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Stanford students discuss lifeaway from their partners
IAN GARCIA-DOTY/The Stanford Daily
Helen Nissenbaum, professor of media, culture and communication at New York University,discussed Internet privacy policy at Tuesday’s talk, hosted by the Center for Internet and Society.
Please see
,page 2Please see
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Art House
JIN ZHU/The Stanford Daily
A piece by Stella Zhang hangs on exhibit. The display is part of an exhibition titled '3 Artists,' which features works by Zhang, Rajiv Khilnani and YvonnePorcella in the Paul G. Allen building, Jordan Hall and the Packard building. An artists’ reception is scheduled for the evening of April 15.
Wednesday,March 30,2011
The Stanford Daily
Haas receives 150 fellowship apps
The Haas Center for Public Ser-vice received approximately 150 ap-plicants for its 60 fellowships forsummer 2011, according to Fellow-ships Program Director Jeff Hawthorne.This year saw a spike inapplicants to the public interest lawfellowship,but the philanthropy fel-lowship continued to receive a lownumber of applicants.The Haas Center Undergradu-ate Fellowship Program offers fi-nancial support to students whowish to work on domestic or inter-national public service projects.Theprogram offers fellows a $4,000base stipend to fund their program,with additional support correspon-ding to students’ financial need.Though the total amount of fundingfor this year’s fellows has not beencalculated yet, Hawthorne said thecenter averages $500,000 each yearin grants.Fellows admitted to the programparticipate in one of 11 fellowships:African Service, Community Arts,Education and Youth Develop-ment,Haas Summer,Haas SummerRound II, Philanthropy, Public In-terest Law, Stanford Pride, Spiritu-ality, Service, Social Change, Don-ald A.Strauss and Urban Summer.Though most fellowships in-volve students working in non-prof-it organizations, the philanthropyfellowship places students on thefunding side of service, said SarahScheenstra ‘11,student ambassadorfor undergraduate fellowships.“Philanthropy is grant-making,so rather than being at a non-profitwhere you’re depending on fundingfrom other places, often whenyou’re working in philanthropyyou’re working with other organi-zations to fund their projects,”Scheenstra said.“It’s kind of a flip-side to the equation.”Scheenstra participated in theAfrican Service fellowship the sum-mer after her sophomore year,working for the Daily Monitor inUganda. Following her fellowship,Scheenstra continued to work withthe Haas Center to market the fel-lowship program among students.The fact that the philanthropyfellowship is different from the typ-ical service fellowship could be onereason why fewer students apply tothat particular program,Scheenstrasaid.“It’s not really on people’s radarand they maybe aren’t consideringthe possibility of philanthropy,”sheadded.Hawthorne, on the other hand,thinks that the low interest in thephilanthropy program is due to thefact that the current student mar-keting team does not have a studentwho had participated in that pro-gram.The Haas Center will contin-ue to search for a student to repre-sent that fellowship and promotethe other fellowships for the comingyear.“We’ll continue to use the chan-nels that we have because they’rethe most effective avenues forreaching where we think there’s anintersection with some of thecoursework that they’re doing,”Hawthorne said.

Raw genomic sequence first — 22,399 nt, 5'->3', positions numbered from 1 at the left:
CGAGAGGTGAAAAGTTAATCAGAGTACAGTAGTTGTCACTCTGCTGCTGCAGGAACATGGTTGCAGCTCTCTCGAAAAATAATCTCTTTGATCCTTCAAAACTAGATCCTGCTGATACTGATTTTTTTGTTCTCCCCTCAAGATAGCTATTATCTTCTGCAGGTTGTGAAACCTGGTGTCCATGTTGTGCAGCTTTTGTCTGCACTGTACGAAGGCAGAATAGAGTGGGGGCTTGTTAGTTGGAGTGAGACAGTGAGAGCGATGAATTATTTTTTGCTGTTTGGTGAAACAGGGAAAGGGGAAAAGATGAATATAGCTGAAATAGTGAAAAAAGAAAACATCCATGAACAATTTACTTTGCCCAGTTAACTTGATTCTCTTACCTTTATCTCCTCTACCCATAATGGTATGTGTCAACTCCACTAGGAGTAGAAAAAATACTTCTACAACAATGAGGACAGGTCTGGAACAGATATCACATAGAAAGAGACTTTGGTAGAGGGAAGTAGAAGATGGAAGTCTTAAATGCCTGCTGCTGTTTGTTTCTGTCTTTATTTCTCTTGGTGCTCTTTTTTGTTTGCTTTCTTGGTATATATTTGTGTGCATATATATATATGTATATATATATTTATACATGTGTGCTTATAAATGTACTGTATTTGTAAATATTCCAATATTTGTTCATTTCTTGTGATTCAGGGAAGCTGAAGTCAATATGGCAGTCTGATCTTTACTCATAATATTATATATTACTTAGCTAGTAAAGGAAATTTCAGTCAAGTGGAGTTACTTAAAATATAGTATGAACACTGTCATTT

Contact Ivy Nguyen at iknguyen@stanford.edu.
Interest in public interestlaw up as philanthropicfellowships see decline